These two steel balls sit in a pool of octane, a component of
petroleum, that has been dyed yellow. Though the ball on the left has picked up
streaks of the oily liquid, the ball on the right has repelled the octane
thanks to a self-healing, superslippery coating called X-SLIPS. Researchers
developed this coating, which repels both water and oil, based on the slippery
interiors of Nepenthes pitcher plants
and the wax layer on plant leaves. To make the coating, the team applied a 2.5-
µm-thick layer of fluorinated silane to the sanded surface of the ball. A
spritz of DuPont’s Krytox lubricant, a perfluorinated oil similar to Teflon,
adheres tightly to the silane to create a surface that fends off water and oil.
After damaging the coating with blasts of oxygen plasma or abuse with 40-grit
sandpaper, the researchers could restore it by simply heating it, causing the
remaining silane to redistribute across the surface and re-adhere. The coating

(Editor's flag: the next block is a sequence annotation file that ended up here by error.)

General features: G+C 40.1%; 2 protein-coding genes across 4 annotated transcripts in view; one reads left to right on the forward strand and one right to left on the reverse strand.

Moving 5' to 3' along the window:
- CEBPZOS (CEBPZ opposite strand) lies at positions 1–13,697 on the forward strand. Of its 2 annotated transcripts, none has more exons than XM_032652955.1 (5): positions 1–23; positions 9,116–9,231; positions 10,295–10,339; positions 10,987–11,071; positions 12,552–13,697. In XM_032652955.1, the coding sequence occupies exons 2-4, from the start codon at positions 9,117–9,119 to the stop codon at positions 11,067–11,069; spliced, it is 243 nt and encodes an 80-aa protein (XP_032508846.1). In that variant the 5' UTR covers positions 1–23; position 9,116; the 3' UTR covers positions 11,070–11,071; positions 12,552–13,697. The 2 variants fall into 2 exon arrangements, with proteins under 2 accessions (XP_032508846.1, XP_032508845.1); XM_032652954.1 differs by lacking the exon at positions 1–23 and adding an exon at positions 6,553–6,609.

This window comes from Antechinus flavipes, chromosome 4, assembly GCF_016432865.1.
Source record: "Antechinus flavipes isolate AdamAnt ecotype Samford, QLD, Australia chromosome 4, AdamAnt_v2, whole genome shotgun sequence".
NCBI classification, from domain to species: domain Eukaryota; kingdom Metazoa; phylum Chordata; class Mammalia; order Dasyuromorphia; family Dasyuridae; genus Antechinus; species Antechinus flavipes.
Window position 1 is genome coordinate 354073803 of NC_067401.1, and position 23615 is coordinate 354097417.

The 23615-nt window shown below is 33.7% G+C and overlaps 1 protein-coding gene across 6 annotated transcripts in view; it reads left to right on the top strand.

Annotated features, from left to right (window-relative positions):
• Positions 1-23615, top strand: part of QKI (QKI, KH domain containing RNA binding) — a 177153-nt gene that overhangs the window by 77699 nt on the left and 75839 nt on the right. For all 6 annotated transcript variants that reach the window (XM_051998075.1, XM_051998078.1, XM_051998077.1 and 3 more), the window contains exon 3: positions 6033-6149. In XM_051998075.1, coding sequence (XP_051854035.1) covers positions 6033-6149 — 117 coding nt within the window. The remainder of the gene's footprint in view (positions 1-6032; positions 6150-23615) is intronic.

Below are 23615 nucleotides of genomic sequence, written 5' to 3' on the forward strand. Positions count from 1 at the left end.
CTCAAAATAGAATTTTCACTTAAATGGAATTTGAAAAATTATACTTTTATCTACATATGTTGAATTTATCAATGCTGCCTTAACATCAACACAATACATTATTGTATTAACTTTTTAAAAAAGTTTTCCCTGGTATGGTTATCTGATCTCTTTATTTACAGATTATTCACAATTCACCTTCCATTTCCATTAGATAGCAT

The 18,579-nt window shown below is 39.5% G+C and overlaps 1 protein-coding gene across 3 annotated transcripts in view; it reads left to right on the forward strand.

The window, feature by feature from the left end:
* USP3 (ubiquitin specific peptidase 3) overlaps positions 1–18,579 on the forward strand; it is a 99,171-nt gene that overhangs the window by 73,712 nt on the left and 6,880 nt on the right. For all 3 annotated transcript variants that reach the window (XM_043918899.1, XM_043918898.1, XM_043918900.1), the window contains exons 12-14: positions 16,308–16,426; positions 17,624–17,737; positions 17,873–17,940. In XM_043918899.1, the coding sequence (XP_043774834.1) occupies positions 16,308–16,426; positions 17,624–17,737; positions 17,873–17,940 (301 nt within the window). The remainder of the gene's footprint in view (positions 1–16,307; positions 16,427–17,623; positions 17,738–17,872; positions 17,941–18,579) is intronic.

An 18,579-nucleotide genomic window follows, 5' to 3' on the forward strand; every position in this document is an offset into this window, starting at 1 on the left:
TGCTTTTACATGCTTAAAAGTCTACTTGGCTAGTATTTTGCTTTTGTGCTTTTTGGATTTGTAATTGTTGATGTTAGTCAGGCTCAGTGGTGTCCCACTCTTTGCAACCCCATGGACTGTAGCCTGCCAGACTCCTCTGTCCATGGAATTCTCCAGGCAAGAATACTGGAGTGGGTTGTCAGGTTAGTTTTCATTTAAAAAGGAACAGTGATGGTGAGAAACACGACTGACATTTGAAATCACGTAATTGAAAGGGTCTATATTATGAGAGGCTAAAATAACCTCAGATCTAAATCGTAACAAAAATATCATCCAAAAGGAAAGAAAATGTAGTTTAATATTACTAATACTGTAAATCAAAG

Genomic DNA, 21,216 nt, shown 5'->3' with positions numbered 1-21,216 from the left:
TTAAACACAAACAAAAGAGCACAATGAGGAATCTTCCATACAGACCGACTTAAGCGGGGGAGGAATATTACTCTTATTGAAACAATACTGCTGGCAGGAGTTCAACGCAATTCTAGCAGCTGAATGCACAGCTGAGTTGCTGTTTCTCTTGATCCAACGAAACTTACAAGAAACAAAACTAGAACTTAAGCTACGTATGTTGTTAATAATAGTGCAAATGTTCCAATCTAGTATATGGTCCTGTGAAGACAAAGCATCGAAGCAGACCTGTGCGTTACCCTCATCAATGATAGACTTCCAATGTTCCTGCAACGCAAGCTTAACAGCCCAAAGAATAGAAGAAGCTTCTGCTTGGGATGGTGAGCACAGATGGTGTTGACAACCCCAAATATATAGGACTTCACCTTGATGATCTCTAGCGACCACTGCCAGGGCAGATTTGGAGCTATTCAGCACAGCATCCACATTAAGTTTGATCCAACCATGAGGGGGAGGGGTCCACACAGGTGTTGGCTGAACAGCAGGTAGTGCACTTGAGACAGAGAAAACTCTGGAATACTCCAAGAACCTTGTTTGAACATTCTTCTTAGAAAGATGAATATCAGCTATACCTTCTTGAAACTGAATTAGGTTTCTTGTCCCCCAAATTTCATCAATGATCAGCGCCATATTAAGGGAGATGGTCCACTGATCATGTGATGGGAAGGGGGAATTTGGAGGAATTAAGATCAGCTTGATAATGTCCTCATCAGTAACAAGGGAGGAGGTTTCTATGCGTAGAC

could be useful on ships or in condiment packaging.
compare me when people blab about “”beautiful hardwood floors”” to me when people paint over literally any piece of wooden furniture to me when people paint over wood laminate furniture especially to me when the word “teak” falls out of anybody’s mouth
this is my favorite in painting shortcuts archaeology. this is the pantry, which is actually an addition from maybe fifteen years ago, so this is almost the only wall in the house that isn’t from the twenties. that white is unpainted drywall! they put the modular shelving up before they treated or painted the wall at all, then just painted around the brackets! they were like glued on by paint, too, guess it made them stronger!!